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GE Chairman Urges Pursuit of Cheap, Green Energy

June 24, 2008


For years people have been looking for technological breakthroughs that would make clean alternative energy sources competitive with electricity produced by coal and natural gas powered power plants. Jeff Immelt, chairman and CEO of General Electric, has declared that “much of the technology to make energy generation cleaner and more efficient is available now.” [“GE calls for cheaper, cleaner energy,” by Steve Hargreaves, CNNMoney.com, 21 April 2008] The rub, according to Immelt, is that those technologies remain costly. He has encouraged energy sector executives to invest more heavily in research and development so that the costs of implementing existing technologies can be decreased.

“A lot of the technology is already there,” Immelt told a crowd of electric utility executives at an industry meeting sponsored by the Edison Electric Institute, a utility trade group. “This is a business model issue, not a technical issue. Our job is to make them cheaper.”

Immelt, of course, has a vested interest in having others spend money on R&D in the energy industry. General Electric “makes a variety of energy products – from light bulbs and appliances to coal and nuclear power plants – many of them marketed to utilities.” I’m sure GE will be happy to assist any innovator to get an improved technology to market, especially if they can get a piece of the action. In addition to calling for more R&D, Immelt has also been part of the group urging the U.S. government to regulate greenhouse gas emissions. Hargreaves reports:

“[GE] is part of a consortium of manufacturers and utilities urging lawmakers to pass nationwide restrictions on greenhouse gasses. The Bush administration has so far resisted immediate mandatory restrictions, largely on the grounds that waiting for better, cheaper technology would yield better results. [Both] presidential candidates support mandatory restrictions.”

If you’re living in the U.S., you would have to have been living in a cave not to have seen, heard, or read about General Electric’s “ecomagination” advertising campaign. Immelt sees a big future in engaging in “green business” because the sense of urgency and emergence of technologies seems to be coming together at just the right time. Hargreaves notes:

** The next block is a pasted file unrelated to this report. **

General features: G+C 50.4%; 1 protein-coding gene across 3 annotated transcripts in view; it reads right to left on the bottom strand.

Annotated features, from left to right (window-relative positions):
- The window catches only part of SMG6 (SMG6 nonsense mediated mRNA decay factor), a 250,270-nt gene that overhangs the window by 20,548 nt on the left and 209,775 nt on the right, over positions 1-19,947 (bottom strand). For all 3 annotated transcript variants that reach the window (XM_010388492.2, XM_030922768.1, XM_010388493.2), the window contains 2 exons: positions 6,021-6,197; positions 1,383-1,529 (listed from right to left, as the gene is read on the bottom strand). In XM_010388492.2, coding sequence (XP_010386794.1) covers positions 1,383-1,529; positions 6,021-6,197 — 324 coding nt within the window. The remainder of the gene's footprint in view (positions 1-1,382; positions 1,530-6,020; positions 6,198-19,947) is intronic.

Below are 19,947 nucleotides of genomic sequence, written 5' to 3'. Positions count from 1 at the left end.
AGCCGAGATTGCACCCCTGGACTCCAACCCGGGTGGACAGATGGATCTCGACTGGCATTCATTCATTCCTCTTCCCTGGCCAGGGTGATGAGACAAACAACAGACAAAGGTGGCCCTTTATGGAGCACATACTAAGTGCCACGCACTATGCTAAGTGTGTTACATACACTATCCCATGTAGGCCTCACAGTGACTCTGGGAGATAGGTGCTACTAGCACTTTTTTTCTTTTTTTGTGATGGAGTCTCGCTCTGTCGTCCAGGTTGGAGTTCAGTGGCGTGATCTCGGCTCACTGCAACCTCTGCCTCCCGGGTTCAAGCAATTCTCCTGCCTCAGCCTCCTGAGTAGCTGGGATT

“The climate debate comes as the world is facing a surge in energy demand and a simultaneous desire to cut greenhouse gas emissions. Energy consumption globally is estimated to grow by 50% over the next few decades, while scientists say the world needs to at least halve its greenhouse gas emissions over the same time period if it is to avoid the worst effects of global warming.”

Immelt is concerned that inertia could win out over the daunting but necessary task of upgrading infrastructure in the near term.

“In facing this challenge, Immelt urged utility executives to keep all technologies on the table – from solar and wind to nuclear and cleaner coal – and to not let new technologies languish at the expense of maintaining the status-quo. He said low oil and gas prices historically led to massive underinvestment in the sector, with energy companies spending only about 2% of their revenue on research and development. By way of comparison, healthcare companies have invested about 8% of their sales on R&D, Immelt said. (GE also is a big player in the medical devices industry.) But with high energy prices now soaring, Immelt believes investments in energy will follow suit. ‘There’s plenty of incentive now to drive technology into the industry,’ he said.”

In concluding his remarks, Immelt observed that many of the green technologies that will emerge will likely be invented and proved elsewhere. In a globalized world, there is nothing wrong with that. He also predicted a bright and growing future for the green sector and urged utility companies to get on board.